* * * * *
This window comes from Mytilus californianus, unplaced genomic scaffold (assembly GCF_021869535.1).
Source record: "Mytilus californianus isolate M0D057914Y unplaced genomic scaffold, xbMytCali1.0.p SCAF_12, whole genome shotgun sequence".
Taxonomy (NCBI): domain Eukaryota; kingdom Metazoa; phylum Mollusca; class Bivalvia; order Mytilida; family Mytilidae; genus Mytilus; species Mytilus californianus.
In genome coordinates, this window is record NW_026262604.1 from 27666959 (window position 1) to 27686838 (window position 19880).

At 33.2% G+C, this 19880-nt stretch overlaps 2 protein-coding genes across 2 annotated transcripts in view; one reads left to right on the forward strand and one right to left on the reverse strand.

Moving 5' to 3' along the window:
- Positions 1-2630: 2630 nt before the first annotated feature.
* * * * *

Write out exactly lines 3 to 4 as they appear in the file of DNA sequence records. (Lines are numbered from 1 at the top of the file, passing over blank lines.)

Taxonomy (NCBI): domain Eukaryota; kingdom Metazoa; phylum Mollusca; class Bivalvia; order Mytilida; family Mytilidae; genus Mytilus; species Mytilus californianus.
In genome coordinates, this window is record NW_026262604.1 from 27666959 (window position 1) to 27686838 (window position 19880).